17. Monterrey Housing – Nuevo León, Mexico
The Monterrey Housing project won Chilean architectural studio Elemental a 2011 INDEX design prize. Located in Monterrey in the Mexican state of Nuevo León, the reinforced concrete units were created with the idea that occupants could modify their particular spaces themselves, depending on their personal finances. For example, the empty spaces between the units provide space for future expansion. Only the essential parts of the houses, such as the kitchens and bathrooms, are ready built. Individual adaptability seems to be an important aspect of many modern social housing projects, giving residents the feeling that they really own and have control over their living spaces.
16. Social Housing for Mine Workers – Asturias, Spain
Before this state-subsidized housing development project was constructed in the Spanish mining town of Cerredo, Asturias, it had been a quarter of century since any new homes had been built in the area. Designed by Spanish architectural studio Zon-e and completed in 2009, the two perpendicular blocks were intended to complement the colors of the surrounding countryside. Each apartment has a different floor plan, and all benefit from cross ventilation. The windows also afford stunning views of the surrounding Cantabrian Mountains.
15. Honeycomb Apartments – Izola, Slovenia
This bright, eclectic and unusual social housing project is situated in Izola in the southwestern part of Slovenia. The distinctive design ensured Ljubljana-based architects OFIS won a Slovenia Housing Fund award in a competition that involved designing inexpensive housing for young families. Dubbed the Honeycomb Apartments, the two blocks enjoy a view of Izola Bay on one flank and look out onto the neighboring hills on the other. Shade and open-air access are important in this part of the world, so each unit has its own well-ventilated balcony area. Residents can also customize the interior of their apartments, while the colored fabric shades above the outdoor spaces provide privacy. Completed in 2006, the project contains 30 apartments in each block.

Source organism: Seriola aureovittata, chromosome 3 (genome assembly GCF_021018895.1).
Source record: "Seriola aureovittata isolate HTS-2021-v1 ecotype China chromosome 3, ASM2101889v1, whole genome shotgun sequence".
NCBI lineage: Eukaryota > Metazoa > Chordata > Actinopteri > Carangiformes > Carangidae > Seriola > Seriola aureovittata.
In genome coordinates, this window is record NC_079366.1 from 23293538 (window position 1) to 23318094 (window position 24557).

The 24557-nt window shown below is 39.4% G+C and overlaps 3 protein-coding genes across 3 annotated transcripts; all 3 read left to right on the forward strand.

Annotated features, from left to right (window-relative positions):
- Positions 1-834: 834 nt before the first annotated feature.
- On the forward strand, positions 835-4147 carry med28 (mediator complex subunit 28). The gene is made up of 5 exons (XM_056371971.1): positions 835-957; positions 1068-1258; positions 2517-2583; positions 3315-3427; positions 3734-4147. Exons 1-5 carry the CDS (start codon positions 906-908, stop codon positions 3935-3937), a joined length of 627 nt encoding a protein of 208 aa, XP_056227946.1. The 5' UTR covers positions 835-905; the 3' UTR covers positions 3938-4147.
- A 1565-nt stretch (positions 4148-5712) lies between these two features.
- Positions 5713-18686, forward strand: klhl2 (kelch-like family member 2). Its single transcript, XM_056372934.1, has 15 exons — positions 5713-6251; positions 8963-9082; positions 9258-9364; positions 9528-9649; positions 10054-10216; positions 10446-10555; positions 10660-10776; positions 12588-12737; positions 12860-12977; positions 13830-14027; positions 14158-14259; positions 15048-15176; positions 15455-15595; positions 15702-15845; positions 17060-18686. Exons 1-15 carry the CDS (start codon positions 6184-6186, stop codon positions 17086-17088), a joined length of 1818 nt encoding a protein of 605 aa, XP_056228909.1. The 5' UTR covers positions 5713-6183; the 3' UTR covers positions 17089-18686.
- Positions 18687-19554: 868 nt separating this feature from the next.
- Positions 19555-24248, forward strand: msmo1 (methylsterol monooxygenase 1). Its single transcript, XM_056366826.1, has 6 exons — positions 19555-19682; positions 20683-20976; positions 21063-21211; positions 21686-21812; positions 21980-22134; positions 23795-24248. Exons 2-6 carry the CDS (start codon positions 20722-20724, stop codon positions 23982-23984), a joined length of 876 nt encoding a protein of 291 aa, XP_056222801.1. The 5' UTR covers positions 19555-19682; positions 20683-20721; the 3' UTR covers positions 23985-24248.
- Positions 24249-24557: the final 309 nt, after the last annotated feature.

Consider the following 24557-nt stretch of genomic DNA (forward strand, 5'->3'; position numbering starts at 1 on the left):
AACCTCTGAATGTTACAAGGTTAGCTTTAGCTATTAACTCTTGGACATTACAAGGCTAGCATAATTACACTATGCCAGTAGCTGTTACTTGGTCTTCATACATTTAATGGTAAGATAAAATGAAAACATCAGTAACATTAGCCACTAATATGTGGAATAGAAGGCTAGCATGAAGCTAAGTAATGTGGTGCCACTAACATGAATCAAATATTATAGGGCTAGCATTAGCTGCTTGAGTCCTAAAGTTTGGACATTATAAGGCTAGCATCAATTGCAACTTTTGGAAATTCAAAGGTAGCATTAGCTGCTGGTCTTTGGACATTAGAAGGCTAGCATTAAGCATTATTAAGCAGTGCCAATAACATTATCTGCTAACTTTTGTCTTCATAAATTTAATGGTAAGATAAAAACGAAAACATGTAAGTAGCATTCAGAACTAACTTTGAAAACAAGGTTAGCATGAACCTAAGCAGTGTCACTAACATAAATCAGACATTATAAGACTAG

14. Pearcedale Parade – Melbourne, Australia
The bright, cheerful colors and quirky architecture of Pearcedale Parade in the Melbourne suburb of Broadmeadows makes it quite an eye-catching development. It was designed by the Victoria-based branch of CH Architects and was funded by the Brumby Labor government and Yarra Community Housing, a non-profit body dedicated to providing affordable accommodation to Victorians who need it. Completed in 2010, Pearcedale Parade contains 88 cross-ventilated units, and the development also boasts solar-powered hot water and heating. The dignity of occupants was an important factor in the design process, and the hope was that the finished project would change the way people think about community housing.
13. Bondy Social Housing – Paris, France
Thirty-four families were relocated into this stylish and energy efficient social housing building in the suburban municipality of Bondy in northeastern Paris. The units were designed by Parisian architectural studio Atelier du Pont. Built in a U-shape around a centralized courtyard, the development features a high-ceilinged roof, and the units benefit from ample natural light, balconies, and passive solar design – while rainwater is also used to provide eco-conscious cooling. Financed by social housing organization Immobilière3F for low-income families, the building was ready for occupation in 2010.
12. Salburúa Social Housing – Álava, Spain
This housing development designed by international architectural firm ACXT proves that social housing blocks don’t have to be limited to the dull brown and grey shades often associated with them. The bright red color of the building leaps out from its much less vibrant surroundings, and the facility features a 21-story tower and a lower block of differing levels. Located in the Salburúa district of Vitoria, in the Álav province of northern Spain’s Basque Country, the apartments were built with consideration given to both energy efficiency and the comfort of residents. In Salburúa, social welfare is a matter of pride for the city council, which regards decent housing as the right of all citizens, no matter their economic status.
11. Hollande Social Housing – Pas-de-Calais, France
The influence of the 1970s architecture that surrounds this building is obvious. As for the structure itself, well while its shape may be somewhat conventional, there is actually little that’s boring about this housing project in Béthune in the French department of Pas-de-Calais. The opaque black bricks of the exterior contrast with the light-colored wood used for the window frames and fencing, while the asymmetrical window placement adds a certain quirkiness to the otherwise slightly plain looking walls. Paris- and Geneva-based designers FRES Architectes developed the project for social housing specialists Pas-de-Calais Habitat, and the building was completed in 2012.
10. Savonnerie Heymans – Brussels, Belgium
The Savonnerie Heymans social housing project is an attempt to create an entire environmentally friendly neighborhood consisting of public housing. Designed by local firm MDW Architecture, the development offers various apartment types, including lofts, maisonettes and duplexes, all of which incorporate energy-efficient qualities. Solar power and rainwater harvesting are just two of the eco-conscious features of the complex, which is built on the site of an old soap factory and utilizes the original structural elements where possible. You can see the old chimney for yourself. The 42-unit complex, which was completed in 2011, won a 2012 Prix Bruxelles Horta Award and earned a special mention at the 2012 Belgian Building Awards.